Mary...(posting on 3/21/10)..if you use the link in the article (National Climatic Data Center) it will bring you to an easy to use chart. There are 3 columns for each zone with percentages and 3 rows with 28/32/36 degrees. Find your city (or the one closest to you) and then just use the chart. The columns are marked with percentages. I believe that the middle one says "50". So for example if the chart says May 10 under "50" and in the row labeled 32, that means that there is a 50 percent chance that it will be 32 degrees on May 10. Hope this helps some. It is a bit difficult to read because the column headings do not "travel" down the pages, so you have to remember what each column is marked. We are in Stockbridge, and we use the Lansing information which works out well. GOOD LUCK.

Mary McAvinchey
3/21/2010 9:56:36 AM

Ok, I don't know about anyone else, but I've been trying to find out the last frost date for my region and can't find it. It shouldn't be this difficult. Michigan, Midwest or Northeast area.

Bethany Lamb_1
2/11/2010 9:35:43 AM

First time reader - thanks for the great info! We are starting our first garden this year **Fingers Crossed**

8/5/2009 1:31:00 AM

Started reading Mother during the 80's. Been working on a complete collection ever since. A few have eluded me but its about 90% complete. Thanks for this article, for that matter thanks for all of them. fuzvulf *(Fuzzy Wolf)

Fred Baginski
4/29/2009 7:32:15 PM

I think I started my seeds a little too early and some of the plants were starting to turn yellow. I went ahead and put them out last weekend and am hoping that no frost comes. A couple of plants I ordered were delivered on Monday, so I'm feeling a little better about it. I haven't had a garden in 20 years due to a couple of trees growing too tall and blocking the sun, but I took them down last year. Really looking forward to fresh, homegrown vegetables this year!

sean m_1
4/18/2009 2:57:33 PM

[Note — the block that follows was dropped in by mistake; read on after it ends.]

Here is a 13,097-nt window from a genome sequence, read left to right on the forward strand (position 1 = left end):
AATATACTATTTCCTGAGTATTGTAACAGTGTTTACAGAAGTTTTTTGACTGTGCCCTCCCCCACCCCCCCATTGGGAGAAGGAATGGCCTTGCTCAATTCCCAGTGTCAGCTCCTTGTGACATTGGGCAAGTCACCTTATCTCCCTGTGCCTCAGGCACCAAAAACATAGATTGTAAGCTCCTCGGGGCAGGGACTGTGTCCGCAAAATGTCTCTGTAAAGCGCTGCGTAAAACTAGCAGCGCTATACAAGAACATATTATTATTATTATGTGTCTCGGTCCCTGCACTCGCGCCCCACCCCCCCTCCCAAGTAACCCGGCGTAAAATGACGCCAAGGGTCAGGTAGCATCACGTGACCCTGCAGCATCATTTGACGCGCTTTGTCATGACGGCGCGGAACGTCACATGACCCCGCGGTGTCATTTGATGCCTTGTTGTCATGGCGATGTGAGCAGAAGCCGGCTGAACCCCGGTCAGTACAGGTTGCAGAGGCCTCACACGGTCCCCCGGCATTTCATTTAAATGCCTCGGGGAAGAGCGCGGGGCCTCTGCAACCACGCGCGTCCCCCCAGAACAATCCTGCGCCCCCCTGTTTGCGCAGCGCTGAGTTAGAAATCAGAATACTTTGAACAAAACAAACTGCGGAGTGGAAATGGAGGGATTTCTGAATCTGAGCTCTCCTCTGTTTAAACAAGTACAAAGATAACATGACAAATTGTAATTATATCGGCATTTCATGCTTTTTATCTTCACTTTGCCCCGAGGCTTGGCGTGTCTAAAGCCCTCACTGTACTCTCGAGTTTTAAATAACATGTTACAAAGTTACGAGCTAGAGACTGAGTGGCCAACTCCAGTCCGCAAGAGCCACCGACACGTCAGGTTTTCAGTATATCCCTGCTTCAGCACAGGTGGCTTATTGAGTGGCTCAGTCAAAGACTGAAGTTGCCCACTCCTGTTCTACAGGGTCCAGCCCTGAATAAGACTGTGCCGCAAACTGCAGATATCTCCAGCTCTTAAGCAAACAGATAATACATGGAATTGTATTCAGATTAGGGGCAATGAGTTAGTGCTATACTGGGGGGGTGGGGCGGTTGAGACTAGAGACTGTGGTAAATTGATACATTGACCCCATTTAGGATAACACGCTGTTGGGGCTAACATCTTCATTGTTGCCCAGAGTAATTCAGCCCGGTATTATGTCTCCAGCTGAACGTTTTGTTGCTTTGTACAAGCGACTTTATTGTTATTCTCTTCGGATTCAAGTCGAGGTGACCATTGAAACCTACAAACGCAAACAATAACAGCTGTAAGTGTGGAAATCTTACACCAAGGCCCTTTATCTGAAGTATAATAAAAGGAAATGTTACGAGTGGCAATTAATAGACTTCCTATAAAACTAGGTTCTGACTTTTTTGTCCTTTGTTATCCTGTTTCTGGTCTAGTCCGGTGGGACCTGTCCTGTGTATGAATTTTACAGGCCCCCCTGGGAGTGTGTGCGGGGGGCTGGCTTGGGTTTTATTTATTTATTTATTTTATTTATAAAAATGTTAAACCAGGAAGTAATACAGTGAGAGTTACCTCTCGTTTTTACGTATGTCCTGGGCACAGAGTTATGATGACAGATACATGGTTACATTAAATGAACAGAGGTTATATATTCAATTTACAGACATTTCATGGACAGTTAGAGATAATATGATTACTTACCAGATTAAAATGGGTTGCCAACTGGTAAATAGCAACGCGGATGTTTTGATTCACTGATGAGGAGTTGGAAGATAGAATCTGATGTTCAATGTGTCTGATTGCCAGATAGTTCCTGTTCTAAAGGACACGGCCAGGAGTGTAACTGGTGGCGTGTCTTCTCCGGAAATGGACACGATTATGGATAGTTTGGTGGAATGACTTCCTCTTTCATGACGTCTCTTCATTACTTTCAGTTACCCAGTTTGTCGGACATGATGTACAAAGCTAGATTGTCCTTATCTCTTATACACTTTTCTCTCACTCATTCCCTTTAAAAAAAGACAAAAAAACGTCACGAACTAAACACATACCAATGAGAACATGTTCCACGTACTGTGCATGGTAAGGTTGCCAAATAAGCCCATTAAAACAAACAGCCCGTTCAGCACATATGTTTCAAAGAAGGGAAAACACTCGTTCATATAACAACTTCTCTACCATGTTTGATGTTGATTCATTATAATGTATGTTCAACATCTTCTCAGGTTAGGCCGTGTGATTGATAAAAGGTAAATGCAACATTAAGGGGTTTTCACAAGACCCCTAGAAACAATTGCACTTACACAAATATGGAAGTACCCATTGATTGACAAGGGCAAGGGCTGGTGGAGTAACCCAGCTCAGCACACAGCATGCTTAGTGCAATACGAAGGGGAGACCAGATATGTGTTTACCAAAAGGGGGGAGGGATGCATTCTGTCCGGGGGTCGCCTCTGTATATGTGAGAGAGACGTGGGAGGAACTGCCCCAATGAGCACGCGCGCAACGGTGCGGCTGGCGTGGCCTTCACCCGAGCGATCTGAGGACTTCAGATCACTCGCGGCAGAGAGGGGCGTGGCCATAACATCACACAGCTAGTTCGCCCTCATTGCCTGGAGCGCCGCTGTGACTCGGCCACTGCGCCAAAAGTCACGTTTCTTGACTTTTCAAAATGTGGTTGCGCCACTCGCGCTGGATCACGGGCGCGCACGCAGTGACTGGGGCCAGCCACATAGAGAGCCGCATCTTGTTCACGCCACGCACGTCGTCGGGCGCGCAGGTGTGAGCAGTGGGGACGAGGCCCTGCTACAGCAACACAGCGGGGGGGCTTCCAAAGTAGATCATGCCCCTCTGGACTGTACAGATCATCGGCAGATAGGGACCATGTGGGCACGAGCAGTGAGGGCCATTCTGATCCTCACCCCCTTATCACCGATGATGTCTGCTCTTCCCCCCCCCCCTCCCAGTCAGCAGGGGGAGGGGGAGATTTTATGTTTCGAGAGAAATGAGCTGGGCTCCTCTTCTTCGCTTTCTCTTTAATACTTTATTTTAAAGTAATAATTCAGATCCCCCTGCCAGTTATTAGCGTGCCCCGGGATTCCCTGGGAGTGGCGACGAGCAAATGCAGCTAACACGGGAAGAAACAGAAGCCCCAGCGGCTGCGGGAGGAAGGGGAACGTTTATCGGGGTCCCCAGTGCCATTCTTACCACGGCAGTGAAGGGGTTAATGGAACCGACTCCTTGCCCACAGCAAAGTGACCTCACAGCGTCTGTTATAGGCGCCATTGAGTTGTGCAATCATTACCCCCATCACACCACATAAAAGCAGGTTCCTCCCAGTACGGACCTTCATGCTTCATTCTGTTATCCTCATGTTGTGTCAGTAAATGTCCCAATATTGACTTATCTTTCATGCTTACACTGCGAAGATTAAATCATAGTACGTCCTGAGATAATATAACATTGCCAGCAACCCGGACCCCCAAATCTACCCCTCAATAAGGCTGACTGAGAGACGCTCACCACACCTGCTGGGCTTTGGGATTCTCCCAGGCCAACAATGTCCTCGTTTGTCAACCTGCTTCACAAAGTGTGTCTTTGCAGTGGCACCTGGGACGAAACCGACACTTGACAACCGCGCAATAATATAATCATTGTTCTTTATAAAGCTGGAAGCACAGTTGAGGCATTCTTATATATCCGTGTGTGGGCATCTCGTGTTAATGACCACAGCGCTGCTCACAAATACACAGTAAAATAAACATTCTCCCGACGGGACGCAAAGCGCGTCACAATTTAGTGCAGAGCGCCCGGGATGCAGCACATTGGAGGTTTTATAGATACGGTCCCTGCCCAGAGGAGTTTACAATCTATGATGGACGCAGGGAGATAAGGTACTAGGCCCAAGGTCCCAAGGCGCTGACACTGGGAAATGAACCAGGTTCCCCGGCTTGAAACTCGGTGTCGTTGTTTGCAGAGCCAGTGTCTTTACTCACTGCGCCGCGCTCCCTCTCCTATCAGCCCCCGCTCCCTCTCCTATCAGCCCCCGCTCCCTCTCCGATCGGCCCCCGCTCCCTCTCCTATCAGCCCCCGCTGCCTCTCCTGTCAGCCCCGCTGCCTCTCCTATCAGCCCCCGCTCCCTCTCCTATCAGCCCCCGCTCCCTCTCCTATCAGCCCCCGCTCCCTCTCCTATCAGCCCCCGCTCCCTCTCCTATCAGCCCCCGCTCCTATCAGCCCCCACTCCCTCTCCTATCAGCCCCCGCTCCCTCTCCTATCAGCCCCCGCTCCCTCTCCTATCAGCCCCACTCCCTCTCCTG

Reference last frost dates and the following comment --"You can choose between a 50/50 probability of frost after the given date, or you can play it safe and choose the 90 percent date, which means there’s only a 10 percent chance of a frost after that date"--- I believe 90% indicates the likelihood that a frost will occur after the specified date Thx

sean m_2
4/18/2009 2:57:00 PM

Reference last frost dates and the following comment --"You can choose between a 50/50 probability of frost after the given date, or you can play it safe and choose the 90 percent date, which means there’s only a 10 percent chance of a frost after that date"--- I believe 90% indicates the likelihood that a frost will occur after the specified date Thx

4/14/2009 12:26:23 PM

First Time Reader

4/9/2009 8:46:42 AM

What an amazing resource. I'm attempting a garden for the first time ever and I'm very excited to have found this site. Thank you! Also, thanks for the clarification on how to read the frost table. T'was a bit confusing.

Penny Reynolds_2
4/7/2009 5:22:00 AM

New to motherearth

3/29/2009 1:32:30 PM

there are two books that deal specifically with "companion planting" that many people recommend..... "Carrots Love Tomatoes" leans more toward vegetables and "Roses Love Garlic" follows-up for some of the more ornamental plants (flowers, etc.), but both cover some of each

3/29/2009 7:28:32 AM

I would like to learn more about "companion gardening"...which plants grow well next to eachother, etc

Jacqueline Jakle
3/28/2009 2:01:38 PM

This info is good to know. I live in Southern California and recently had to move to a very small place with absolutely no area for a garden. I want to grow lettuce, tomatoes, onions, garlic and herbs, and feel I should try containers but wonder about using either one of those year-round boxes, or a miniature version of a greenhouse. Thanks for any advice. Jacqueline

3/27/2009 9:27:48 PM


3/27/2009 12:15:43 PM

There is a sentence that is potentially confusing. The Frost/Freeze website's table shows the probability that the temperature will reach a given point after the date given. So, the 90 column means a 90% percent chance the temperature will get that cold after the date you are looking. Your statement says the opposite: "you can play it safe and choose the 90 percent date, which means there’s only a 10 percent chance of a frost after that date."

Misty Dawne
3/19/2009 2:25:42 PM

This page was very informative page. I just moved to a new area (Oklahoma) with a shorter growing season and found this article very helpful. I now have a new plot (2.5 acres less the house and the shop) to turn into an edible landscape. Happy Gardening! Thank you for sharing, Misty

Leonard M Rowe`
2/7/2009 1:42:02 PM

Thank you and looking for a good year. I love to can. Thank you Leonard [Larry]

1/18/2009 1:44:27 PM

Signing up for the first time...I am looking forward to having you as a reference...